After its memorable run on ITV earlier this year, Victoria – the acclaimed new series about the life of the young Queen Victoria – premieres on PBS on January 15th 2017.
The series - and the book that accompanies it - has been written and produced by London Library member Daisy Goodwin and much of it researched in the Library.
We are delighted that on 17th January 2017 Daisy will be hosting an event in New York for members of the International Friends and Founders' Circle groups of The London Library to talk about the series she has created and the role the Library played in its development.
In the third instalment of her blog series on The London Library and The Victorians, Helen O’Neill, our Archive, Heritage & Development Librarian, takes a look at the links between The London Library and a distinguished architectural dynasty founded by Sir George Gilbert Scott, the leading proponent of the Gothic Revival.
Gilbert Scott Sr joined the Library in December 1873. He was at the peak of his career - his astonishing Midland Hotel at St Pancras had been formally opened in May that year and he had been recently knighted following the 1872 opening of another of his most celebrated designs - the Albert Memorial. His Library membership was seconded by his architectural son who joined the Library a year before his father.
The Reading Room underwent a miraculous transformation on 1st December from hallowed centre of learning to spectacular party venue as guests joined host Sir Tom Stoppard for this year’s London Library Christmas Party, run in partnership with Harrods, the world’s most famous department store.
2016 marks our 175th anniversary and as part of the celebration, guests were treated to readings from Edward Fox, Anna Chancellor, Bill Paterson and Joely Richardson in the Library’s beautiful Reading Room.
Harrods made sure the party ran in style, providing their luxurious, festive food and drink throughout the evening, and setting the scene with the celebrated Harrods vintage van parked outside in St. James’s Square!
In time for Christmas, The London Library has joined forces with Pushkin Press to co-produce a second batch of beautifully designed books containing fascinating and quirky material from the Library’s amazing collection.
The books in this second Found on the Shelves series have not been in print for decades and have been chosen to give a fascinating insight into the unexpected treasures that can be found on our shelves.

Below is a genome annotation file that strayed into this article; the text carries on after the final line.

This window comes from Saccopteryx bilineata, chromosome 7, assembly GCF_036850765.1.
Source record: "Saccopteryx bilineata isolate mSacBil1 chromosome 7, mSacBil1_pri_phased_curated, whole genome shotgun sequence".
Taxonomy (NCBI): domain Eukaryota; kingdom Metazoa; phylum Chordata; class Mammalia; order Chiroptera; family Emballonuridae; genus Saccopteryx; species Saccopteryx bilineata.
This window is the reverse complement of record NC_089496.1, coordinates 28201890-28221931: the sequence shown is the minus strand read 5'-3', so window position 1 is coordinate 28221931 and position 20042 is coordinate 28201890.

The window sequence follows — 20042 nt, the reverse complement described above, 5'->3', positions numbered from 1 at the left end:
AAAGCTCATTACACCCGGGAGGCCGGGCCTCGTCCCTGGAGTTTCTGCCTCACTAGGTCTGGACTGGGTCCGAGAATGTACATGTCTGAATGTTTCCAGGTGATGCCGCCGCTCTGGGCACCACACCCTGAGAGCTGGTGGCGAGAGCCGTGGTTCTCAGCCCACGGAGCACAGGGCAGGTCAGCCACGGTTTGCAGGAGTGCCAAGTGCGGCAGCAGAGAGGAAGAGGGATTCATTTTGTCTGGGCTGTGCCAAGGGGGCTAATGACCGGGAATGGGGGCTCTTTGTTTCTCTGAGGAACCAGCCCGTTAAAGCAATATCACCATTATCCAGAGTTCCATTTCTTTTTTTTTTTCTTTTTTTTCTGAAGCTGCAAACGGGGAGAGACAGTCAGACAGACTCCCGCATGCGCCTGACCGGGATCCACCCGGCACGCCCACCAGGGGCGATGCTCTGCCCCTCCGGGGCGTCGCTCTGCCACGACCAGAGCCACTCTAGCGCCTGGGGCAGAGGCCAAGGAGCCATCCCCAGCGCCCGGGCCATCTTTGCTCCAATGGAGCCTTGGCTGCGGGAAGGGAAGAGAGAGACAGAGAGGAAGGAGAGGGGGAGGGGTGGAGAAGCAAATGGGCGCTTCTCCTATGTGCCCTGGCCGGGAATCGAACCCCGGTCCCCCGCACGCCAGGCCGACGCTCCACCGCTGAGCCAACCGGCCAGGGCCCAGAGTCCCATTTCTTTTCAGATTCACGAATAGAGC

Covering topics including the art of drinking in the 19th century, the thrill of the first hot air balloon flight, how to master Victorian social etiquette, intrepid Victorian hikes, and boxing tutorials from George Bernard Shaw’s personal instructor, the collection is an esoteric adventure back in time.
The books are edited by The London Library’s Librarian Inez Lynn and Head of Bibliographic Services Dunia Garcìa-Ontiveros as well as by Pushkin Press’s Julia Nicholson. Jacket designs have been produced by acclaimed designer David Pearson.
The six new ‘Found on the Shelves’ titles are:
- Hints on Etiquette: A Shield Against the Vulgar
- The Right to Fly
- The Noble English Art of Self-Defence
- A Woman’s Walks
- Through a Glass Lightly: Confessions of a Reluctant Water Drinker
- A Full Account of the Dreadful Explosion of Wallsend Colliery
They join the popular first series which consisted of 6 equally varied and entertaining titles:
- On Reading, Writing and Living With Books
- On Corpulence
- The Lure of the North
- Life in a Bustle
- The Gentlewoman’s Book of Sports
- Cycling: The Craze of the Hour
Together this fascinating, entertaining and humorous collection makes an ideal Christmas gift for any book lover with an appetite for the quirky and unexpected.
Each book is between 64 and 128 pages long and priced at just £4.99 (ex postage).The full batch of 6 titles in each series costs £27.50 and the complete set of all 12 Found on the Shelves books costs £50.
"THERE'S A LOVELY ATMOSPHERE"